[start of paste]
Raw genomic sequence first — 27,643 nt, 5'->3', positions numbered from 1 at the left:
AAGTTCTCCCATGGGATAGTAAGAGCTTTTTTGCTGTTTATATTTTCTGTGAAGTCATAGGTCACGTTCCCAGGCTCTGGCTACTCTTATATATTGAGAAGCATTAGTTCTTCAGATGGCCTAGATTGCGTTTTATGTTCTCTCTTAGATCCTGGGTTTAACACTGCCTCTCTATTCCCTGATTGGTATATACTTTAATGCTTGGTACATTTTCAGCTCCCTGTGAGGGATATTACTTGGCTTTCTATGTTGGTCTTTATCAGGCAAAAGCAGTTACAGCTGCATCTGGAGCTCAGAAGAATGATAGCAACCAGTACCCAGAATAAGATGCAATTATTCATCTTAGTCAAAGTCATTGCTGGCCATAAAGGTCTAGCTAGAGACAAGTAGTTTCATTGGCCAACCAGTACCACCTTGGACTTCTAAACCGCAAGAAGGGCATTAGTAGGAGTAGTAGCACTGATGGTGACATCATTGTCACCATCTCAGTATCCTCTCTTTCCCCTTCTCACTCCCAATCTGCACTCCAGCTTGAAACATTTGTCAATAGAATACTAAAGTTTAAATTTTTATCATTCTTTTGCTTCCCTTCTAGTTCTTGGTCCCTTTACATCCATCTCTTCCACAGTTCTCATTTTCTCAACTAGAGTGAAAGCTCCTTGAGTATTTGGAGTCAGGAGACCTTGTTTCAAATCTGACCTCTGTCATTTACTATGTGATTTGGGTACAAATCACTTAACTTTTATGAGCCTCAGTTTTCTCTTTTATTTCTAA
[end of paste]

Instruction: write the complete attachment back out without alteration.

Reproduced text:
Raw genomic sequence first — 27,643 nt, 5'->3', positions numbered from 1 at the left:
AAGTTCTCCCATGGGATAGTAAGAGCTTTTTTGCTGTTTATATTTTCTGTGAAGTCATAGGTCACGTTCCCAGGCTCTGGCTACTCTTATATATTGAGAAGCATTAGTTCTTCAGATGGCCTAGATTGCGTTTTATGTTCTCTCTTAGATCCTGGGTTTAACACTGCCTCTCTATTCCCTGATTGGTATATACTTTAATGCTTGGTACATTTTCAGCTCCCTGTGAGGGATATTACTTGGCTTTCTATGTTGGTCTTTATCAGGCAAAAGCAGTTACAGCTGCATCTGGAGCTCAGAAGAATGATAGCAACCAGTACCCAGAATAAGATGCAATTATTCATCTTAGTCAAAGTCATTGCTGGCCATAAAGGTCTAGCTAGAGACAAGTAGTTTCATTGGCCAACCAGTACCACCTTGGACTTCTAAACCGCAAGAAGGGCATTAGTAGGAGTAGTAGCACTGATGGTGACATCATTGTCACCATCTCAGTATCCTCTCTTTCCCCTTCTCACTCCCAATCTGCACTCCAGCTTGAAACATTTGTCAATAGAATACTAAAGTTTAAATTTTTATCATTCTTTTGCTTCCCTTCTAGTTCTTGGTCCCTTTACATCCATCTCTTCCACAGTTCTCATTTTCTCAACTAGAGTGAAAGCTCCTTGAGTATTTGGAGTCAGGAGACCTTGTTTCAAATCTGACCTCTGTCATTTACTATGTGATTTGGGTACAAATCACTTAACTTTTATGAGCCTCAGTTTTCTCTTTTATTTCTAA